David Brooks seems to think Americans have actually thought this "government is too big" thing through
Through most of its history, the narrative begins, the United States was a limited government nation, with restrained central power and an independent citizenry. But over the years, forces have arisen that seek to change America’s essential nature. These forces would replace America’s traditional free enterprise system with a European-style cradle-to-grave social democracy.
These statist forces are more powerful than ever in the age of Obama. So it is the duty for those who believe in the traditional American system to stand up and defend the Constitution. There is no middle ground. Every small new government program puts us on the slippery slope toward a smothering nanny state.
What statist forces? Aside from the requirement to buy health insurance from greedy companies that really generate nothing toward the public good -- the part of health care "reform" on which liberals and conservatives agree, what part of the Obama "agenda" (which from this side of the fence seems to consist mostly of appeasing Republicans) would put us in a "nanny state"?
And would a European-style social democracy really be all that terrible?
It may seem strange for a Jewish-American to be praising Germany. God knows my mother finds it disturbing. But at a time of global economic trauma, Germany seems to be doing quite well. A recent Mercer survey conducted by City Mayors shows three German cities (Düsseldorf, Frankfurt, and Munich) among the top ten livable cities in the world in terms of quality of life.
Yes, in a few parts of Germany around a quarter of the citizenry lives in poverty
. But are we significantly better? In the U.S., 51% of Americans will live in poverty at some point before reaching age 65
-- giving lie to the "hard work and free markets will allow anyone to get into the rich guys' club". And Germany has weathered the economic crisis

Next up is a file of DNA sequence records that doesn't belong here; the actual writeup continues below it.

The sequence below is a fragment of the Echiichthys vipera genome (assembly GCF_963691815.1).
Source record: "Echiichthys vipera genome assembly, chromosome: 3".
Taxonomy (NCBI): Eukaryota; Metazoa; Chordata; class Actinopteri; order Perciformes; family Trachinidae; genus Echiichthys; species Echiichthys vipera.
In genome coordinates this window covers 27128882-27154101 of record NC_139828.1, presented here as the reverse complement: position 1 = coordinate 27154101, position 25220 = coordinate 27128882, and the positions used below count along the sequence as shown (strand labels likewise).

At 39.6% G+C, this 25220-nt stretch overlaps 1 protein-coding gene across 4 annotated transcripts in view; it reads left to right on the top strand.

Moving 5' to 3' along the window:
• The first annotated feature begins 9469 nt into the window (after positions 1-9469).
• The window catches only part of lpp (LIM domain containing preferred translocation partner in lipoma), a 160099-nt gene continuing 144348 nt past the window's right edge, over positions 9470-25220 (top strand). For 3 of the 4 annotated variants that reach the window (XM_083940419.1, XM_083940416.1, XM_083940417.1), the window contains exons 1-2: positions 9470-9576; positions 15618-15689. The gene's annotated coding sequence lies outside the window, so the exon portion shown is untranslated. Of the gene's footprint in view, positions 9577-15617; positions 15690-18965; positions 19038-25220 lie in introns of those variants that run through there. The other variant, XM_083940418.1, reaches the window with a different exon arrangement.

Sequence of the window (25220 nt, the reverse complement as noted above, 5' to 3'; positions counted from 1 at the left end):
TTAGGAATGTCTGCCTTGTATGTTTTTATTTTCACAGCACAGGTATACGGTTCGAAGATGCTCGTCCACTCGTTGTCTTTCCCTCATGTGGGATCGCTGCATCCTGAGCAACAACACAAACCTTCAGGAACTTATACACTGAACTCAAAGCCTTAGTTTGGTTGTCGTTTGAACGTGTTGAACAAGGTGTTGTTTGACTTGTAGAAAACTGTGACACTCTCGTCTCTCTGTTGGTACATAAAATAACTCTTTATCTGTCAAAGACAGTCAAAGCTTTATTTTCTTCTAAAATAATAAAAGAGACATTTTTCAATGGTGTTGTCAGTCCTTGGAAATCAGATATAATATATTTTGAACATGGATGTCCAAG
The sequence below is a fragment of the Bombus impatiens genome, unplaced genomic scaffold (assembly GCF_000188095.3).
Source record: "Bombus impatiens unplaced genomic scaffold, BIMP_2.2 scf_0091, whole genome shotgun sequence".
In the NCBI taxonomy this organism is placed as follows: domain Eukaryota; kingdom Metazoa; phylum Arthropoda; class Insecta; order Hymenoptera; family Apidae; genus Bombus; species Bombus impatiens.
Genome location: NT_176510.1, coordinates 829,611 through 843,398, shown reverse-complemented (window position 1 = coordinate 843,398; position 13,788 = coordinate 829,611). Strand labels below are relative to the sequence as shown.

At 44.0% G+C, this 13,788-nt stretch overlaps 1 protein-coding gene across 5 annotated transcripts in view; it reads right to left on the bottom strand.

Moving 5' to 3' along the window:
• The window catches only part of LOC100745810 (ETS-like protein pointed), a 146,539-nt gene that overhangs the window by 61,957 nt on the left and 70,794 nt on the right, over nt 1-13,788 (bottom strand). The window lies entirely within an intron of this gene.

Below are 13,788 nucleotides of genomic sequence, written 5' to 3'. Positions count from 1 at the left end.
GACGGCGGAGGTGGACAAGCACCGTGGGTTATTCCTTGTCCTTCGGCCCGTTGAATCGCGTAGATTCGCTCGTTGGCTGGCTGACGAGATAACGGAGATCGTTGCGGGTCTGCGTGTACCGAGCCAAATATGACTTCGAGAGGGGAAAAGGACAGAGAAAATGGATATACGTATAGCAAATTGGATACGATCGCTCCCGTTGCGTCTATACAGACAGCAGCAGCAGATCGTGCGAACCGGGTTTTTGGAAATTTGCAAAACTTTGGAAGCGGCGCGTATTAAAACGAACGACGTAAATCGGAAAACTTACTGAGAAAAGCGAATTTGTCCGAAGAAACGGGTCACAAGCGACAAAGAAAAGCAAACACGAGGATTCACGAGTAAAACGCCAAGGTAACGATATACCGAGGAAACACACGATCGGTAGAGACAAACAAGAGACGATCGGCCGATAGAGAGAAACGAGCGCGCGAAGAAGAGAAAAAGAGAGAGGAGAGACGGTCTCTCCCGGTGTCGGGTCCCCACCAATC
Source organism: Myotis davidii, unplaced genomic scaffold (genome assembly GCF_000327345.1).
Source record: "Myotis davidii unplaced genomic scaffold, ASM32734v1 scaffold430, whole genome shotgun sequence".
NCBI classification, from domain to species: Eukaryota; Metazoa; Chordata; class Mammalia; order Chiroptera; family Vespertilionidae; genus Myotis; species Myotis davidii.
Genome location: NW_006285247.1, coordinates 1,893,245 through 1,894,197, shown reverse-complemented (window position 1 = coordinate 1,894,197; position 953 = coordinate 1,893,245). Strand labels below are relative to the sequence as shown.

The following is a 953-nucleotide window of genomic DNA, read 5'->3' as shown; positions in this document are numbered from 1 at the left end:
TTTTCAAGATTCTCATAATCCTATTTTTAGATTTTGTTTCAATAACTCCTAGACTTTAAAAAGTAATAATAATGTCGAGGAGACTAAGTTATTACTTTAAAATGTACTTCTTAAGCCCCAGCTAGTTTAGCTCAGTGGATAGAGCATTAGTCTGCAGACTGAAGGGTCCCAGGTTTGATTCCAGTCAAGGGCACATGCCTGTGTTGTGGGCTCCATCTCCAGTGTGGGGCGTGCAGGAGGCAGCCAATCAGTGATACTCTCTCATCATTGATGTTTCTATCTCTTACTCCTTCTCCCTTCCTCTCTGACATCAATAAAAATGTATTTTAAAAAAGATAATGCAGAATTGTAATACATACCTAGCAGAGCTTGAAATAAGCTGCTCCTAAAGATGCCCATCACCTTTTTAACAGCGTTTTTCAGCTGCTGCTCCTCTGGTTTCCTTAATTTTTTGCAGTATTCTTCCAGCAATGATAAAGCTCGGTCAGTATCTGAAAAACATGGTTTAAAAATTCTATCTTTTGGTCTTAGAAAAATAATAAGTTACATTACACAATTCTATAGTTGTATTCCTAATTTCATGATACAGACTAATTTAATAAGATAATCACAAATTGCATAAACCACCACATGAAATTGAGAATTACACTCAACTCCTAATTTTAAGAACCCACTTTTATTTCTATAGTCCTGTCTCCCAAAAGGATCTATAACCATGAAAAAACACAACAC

better than almost any other country in the world.
Now, Germans don't live the way we do. They don't go into debt to buy Hummers and they don't lease BMWs when they really can only afford a Corolla. Look at a corporate parking lot in Germany and you'll see small cars. In Germany, many people have a flat, not a 9-bedroom house for a family of four. They often don't get paid what their U.S. equivalents do, but they aren't asked to work 100-hour weeks to show their dedication and they get far more vacation time. They take their vacation, and they don't bring laptops and Blackberries to show how indispensable they are -- because their employers don't lead them to believe that if they don't want to work themselves into an early grave, someone else will want to. Granite countertops and stainless appliance and styrofoam crown moldings really don't matter. Germans also have something called job security. German companies (and I happen to work for one) don't turn to jettisoning people the minute things get tough. I started with the company just about two years ago, before everything went to shit -- and not one employee has been laid off. One of my colleagues has been a contractor for a year -- and was just converted to full-time.
In Germany the 8:37 S6 train out of Cologne arrives in the station promptly at 8:37. Every day. On weekends the cafës are filled with people drinking beer, and there isn't so much as a cigarette butt on the streets. Your taxi driver will do his best to get you exactly where you're going, by the most direct route.
I'm not trying to make Germany sound like a paradise. My German colleagues don't talk politics much, even when I was over there for two weeks last summer. I'm sure there are things they don't like much, and the cost of health insurance goes up for them too (though not as much as here). A growing anti-Muslim movement in Germany echoes that here
. But overall, looking at Germany and then looking at what people like David Brooks continue to call "free market" capitalism here, it's hard to see why a "European-style social democracy" would be such a terrible thing, especially when compared to our crumbling infrastructure, willfully ignorant population, growing income inequality, and declining job base.
Labels: Germany, social policy